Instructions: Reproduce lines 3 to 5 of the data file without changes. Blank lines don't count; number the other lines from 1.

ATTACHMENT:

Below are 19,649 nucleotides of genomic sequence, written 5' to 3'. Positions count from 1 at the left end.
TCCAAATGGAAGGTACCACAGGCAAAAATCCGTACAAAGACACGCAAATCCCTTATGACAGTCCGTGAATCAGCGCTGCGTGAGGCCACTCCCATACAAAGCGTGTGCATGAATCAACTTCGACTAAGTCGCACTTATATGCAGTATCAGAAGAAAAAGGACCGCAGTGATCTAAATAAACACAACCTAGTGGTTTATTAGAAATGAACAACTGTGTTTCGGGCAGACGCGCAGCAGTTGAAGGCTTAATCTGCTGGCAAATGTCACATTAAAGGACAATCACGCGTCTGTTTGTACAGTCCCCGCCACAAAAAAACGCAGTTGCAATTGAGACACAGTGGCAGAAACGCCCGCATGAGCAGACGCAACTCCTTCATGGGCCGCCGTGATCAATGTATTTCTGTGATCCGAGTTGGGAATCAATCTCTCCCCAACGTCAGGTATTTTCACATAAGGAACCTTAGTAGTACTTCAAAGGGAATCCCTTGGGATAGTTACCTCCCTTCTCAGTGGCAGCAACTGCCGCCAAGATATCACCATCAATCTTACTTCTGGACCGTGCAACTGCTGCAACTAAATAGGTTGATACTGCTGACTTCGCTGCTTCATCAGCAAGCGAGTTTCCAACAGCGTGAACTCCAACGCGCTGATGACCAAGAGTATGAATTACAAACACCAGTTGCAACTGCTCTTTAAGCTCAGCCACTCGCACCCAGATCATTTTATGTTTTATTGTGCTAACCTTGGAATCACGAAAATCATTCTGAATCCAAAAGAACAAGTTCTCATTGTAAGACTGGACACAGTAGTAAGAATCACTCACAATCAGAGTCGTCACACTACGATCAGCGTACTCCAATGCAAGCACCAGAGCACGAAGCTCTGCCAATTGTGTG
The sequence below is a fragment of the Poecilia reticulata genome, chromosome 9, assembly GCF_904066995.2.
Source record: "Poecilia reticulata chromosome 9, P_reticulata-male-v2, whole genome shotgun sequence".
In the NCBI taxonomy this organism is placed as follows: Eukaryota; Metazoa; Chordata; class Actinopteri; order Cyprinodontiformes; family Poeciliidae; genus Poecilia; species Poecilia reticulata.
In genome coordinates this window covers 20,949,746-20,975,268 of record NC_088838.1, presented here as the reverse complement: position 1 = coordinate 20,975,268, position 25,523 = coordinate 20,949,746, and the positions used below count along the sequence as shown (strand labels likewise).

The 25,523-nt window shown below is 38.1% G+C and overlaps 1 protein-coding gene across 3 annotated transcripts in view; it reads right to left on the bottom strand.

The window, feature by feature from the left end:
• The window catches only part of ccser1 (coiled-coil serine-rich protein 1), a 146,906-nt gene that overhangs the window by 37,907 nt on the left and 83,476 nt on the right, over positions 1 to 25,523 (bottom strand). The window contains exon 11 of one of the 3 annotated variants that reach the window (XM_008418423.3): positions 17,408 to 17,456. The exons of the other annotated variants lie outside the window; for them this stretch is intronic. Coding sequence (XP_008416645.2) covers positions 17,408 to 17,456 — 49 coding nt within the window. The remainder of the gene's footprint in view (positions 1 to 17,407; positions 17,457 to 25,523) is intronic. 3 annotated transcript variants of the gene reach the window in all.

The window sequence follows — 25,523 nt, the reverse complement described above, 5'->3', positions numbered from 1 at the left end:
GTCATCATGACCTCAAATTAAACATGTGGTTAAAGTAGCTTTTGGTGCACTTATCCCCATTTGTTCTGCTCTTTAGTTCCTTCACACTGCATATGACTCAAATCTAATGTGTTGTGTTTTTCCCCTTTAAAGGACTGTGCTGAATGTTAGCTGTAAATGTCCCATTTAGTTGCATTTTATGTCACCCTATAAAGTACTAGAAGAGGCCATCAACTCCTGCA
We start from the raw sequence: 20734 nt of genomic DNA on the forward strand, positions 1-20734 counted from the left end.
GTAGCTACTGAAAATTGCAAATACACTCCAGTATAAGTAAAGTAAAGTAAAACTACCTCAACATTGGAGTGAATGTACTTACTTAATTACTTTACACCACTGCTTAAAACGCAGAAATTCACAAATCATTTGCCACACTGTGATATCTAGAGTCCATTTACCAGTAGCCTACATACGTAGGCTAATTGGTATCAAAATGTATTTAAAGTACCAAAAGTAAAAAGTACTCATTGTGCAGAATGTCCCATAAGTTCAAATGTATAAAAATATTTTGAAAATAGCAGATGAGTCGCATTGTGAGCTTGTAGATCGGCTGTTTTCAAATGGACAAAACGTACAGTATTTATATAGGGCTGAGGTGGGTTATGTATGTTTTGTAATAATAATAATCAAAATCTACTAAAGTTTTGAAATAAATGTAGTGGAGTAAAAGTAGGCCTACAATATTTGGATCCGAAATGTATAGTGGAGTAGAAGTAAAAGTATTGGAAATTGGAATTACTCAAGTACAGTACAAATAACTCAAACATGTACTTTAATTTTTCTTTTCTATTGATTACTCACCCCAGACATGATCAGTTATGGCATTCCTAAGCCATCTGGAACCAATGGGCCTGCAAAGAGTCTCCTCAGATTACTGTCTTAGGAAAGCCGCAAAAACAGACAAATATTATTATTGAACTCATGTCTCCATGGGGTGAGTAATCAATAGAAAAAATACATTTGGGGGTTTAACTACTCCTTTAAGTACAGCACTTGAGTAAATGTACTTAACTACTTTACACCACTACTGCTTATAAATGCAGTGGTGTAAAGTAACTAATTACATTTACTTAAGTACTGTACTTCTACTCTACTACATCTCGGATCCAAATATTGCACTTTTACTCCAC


The sequence below is a fragment of the Poecilia reticulata genome, chromosome 9, assembly GCF_904066995.2.
Source record: "Poecilia reticulata chromosome 9, P_reticulata-male-v2, whole genome shotgun sequence".
In the NCBI taxonomy this organism is placed as follows: Eukaryota; Metazoa; Chordata; class Actinopteri; order Cyprinodontiformes; family Poeciliidae; genus Poecilia; species Poecilia reticulata.